William IV of the United Kingdom
|King of the United Kingdom; King of Hanover|
|Reign||June 26, 1830 – June 20, 1837|
|Consort||Adelaide of Saxe-Meiningen|
|Princess Charlotte of Clarence|
Princess Elizabeth of Clarence
|HM The King|
HRH The Duke of Clarence and St Andrews
HRH The Prince William
|Royal House||House of Hanover|
|Royal anthem||God Save the King|
|Mother||Charlotte of Mecklenburg-Strelitz|
|Born||August 21 1765|
Buckingham House, London
|Baptised||September 18, 1765|
St. James's Palace, London
|Died||20 June 1837 (aged 71)|
Windsor Castle, Berkshire
|Buried||July 8, 1837|
St. George's Chapel, Windsor
William IV (William Henry; August 21, 1765 – June 20, 1837) was King of the United Kingdom of Great Britain and Ireland and of Hanover from June 26, 1830 until his death. William, the third son of George III and younger brother and successor to George IV, was the last King and penultimate monarch of the House of Hanover.
During his youth, he served in the Royal Navy; he was, both during his reign and afterward, nicknamed the "Sailor King." His reign saw the implementation of several reforms: The poor law was updated, the municipal government was democratized, child labor was restricted, and slavery was abolished throughout the British Empire. The most important reform legislation of William IV's reign was the Reform Act of 1832, which refashioned the British electoral system. William did not engage in politics as much as his brother or his father, though he did prove to be the most recent monarch to appoint a Prime Minister contrary to the will of Parliament (He did so in 1834). He gave a liberal constitution to the Kingdom of Hanover, his other kingdom.
William had two legitimate children who survived long enough to be christened and therefore named: Princess Charlotte and Princess Elizabeth; both died as infants. He had ten children out of wedlock with Dorothea Jordan, George FitzClarence, 1st Earl of Munster among them. Though nine of his illegitimate children survived him, neither of his legitimate children did so William was succeeded by his niece, Queen Victoria.
William was born on August 21, 1765 at Buckingham House, the third child of George III and Queen Charlotte. He had two elder brothers (Prince George, Prince of Wales and Prince Frederick, Duke of York) and was not expected to inherit the crown. He was baptized in the Great Council Chamber of St. James's Palace on September 18, 1765 and his godparents were the Duke of Gloucester, Prince Henry and Princess Augusta Charlotte.
At the age of 13, he joined the Royal Navy as a midshipman and was present at the Battle of Cape St. Vincent in 1780. He served in New York during the American War of Independence, becoming the first British monarch-to-be to visit the present United States; each of his successors, excepting Victoria, has done so either before or after accession. While the prince was in America, George Washington approved a plot to kidnap him, writing "The spirit of enterprise so conspicuous in your plan for surprising in their quarters and bringing off the Prince William Henry and Admiral Digby merits applause, and you have my authority to make the attempt in any manner, and at such a time, as your judgment may direct. I am fully persuaded, that it is unnecessary to caution you against offering insult or indignity to the person of the Prince." The plot did not come to fruition; the British found out about the plan and doubled the prince's guard.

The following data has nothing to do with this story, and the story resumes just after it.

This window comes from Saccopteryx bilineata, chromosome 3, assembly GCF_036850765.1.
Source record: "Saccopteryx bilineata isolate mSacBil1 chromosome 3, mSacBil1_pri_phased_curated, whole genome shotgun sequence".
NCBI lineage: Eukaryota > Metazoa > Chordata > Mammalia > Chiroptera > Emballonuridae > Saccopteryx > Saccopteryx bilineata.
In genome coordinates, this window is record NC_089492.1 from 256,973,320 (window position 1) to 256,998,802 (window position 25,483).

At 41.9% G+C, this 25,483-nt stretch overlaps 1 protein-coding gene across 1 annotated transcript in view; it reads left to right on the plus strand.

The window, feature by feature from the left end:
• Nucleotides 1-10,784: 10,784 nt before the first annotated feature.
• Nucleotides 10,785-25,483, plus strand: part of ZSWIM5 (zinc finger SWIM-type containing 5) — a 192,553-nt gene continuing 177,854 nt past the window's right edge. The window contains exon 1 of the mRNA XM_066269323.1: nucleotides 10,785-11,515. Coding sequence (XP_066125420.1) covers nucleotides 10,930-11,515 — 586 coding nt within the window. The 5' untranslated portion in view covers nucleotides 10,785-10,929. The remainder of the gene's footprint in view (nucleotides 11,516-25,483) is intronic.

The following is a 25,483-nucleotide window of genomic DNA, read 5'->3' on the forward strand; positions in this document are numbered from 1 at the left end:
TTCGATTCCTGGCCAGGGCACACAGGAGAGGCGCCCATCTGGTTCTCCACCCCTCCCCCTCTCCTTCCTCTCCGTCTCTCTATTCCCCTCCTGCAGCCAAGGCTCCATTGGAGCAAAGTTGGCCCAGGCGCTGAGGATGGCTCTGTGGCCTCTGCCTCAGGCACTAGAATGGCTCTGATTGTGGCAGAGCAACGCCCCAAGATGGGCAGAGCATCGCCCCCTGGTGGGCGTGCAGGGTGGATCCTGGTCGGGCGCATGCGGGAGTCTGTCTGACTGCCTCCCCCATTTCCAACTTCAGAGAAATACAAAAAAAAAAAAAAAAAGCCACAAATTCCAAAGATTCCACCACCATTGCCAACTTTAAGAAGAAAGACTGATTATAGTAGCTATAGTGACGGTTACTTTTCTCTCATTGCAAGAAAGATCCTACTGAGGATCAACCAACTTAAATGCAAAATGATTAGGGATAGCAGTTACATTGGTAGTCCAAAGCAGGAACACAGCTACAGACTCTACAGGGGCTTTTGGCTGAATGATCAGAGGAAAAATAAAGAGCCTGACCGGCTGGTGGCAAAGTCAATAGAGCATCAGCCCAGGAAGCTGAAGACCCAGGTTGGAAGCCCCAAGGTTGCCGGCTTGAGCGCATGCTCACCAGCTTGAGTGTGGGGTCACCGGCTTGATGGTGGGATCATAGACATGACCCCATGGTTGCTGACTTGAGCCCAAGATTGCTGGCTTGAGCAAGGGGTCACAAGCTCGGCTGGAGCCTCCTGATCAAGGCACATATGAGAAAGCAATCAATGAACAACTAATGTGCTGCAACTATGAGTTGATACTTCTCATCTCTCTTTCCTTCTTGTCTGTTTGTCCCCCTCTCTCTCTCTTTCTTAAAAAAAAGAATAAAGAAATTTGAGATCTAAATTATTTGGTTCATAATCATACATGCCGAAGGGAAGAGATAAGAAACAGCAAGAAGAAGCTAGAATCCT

William became a Lieutenant in 1785 and a Captain the following year. In 1786 he was stationed in the West Indies under Horatio Nelson, who wrote of William, "In his professional line, he is superior to two-thirds, I am sure, of the [Naval] list; and in attention to orders, and respect to his superior officer, I hardly know his equal." He was given command of the frigate HMS Andromeda in 1788, and was promoted to Rear-Admiral in command of HMS Valiant the following year.
William sought to be made a Duke like his elder brothers, and to receive a similar Parliamentary grant, but his father was reluctant. To put pressure on him, William threatened to run for the House of Commons for the constituency of Totnes in Devon. Appalled at the prospect of his son making his case to the voters, George III made him Duke of Clarence and St. Andrews and Earl of Munster on May 20, 1789, supposedly saying, "I well know it is one more vote added to the opposition." King George was not far wrong, as the new Duke immediately allied himself publicly with his elder brothers (who were known for their conflict with their father), the Prince of Wales and the Duke of York.
Service and Politics
The newly created duke ceased his active service in the Royal Navy in 1790. When the United Kingdom declared war on France in 1793, he was anxious to serve his country, but was not put in command of a ship. Instead, he spent time in the House of Lords, where he defended the exorbitant spending of his brother, the Prince of Wales, who had applied to Parliament for a grant for relief of his debts. He also spoke in the abolition of slavery debates (although slavery was not legal in the United Kingdom, it still existed in the British colonies). He used his experience in the West Indies to defend his positions.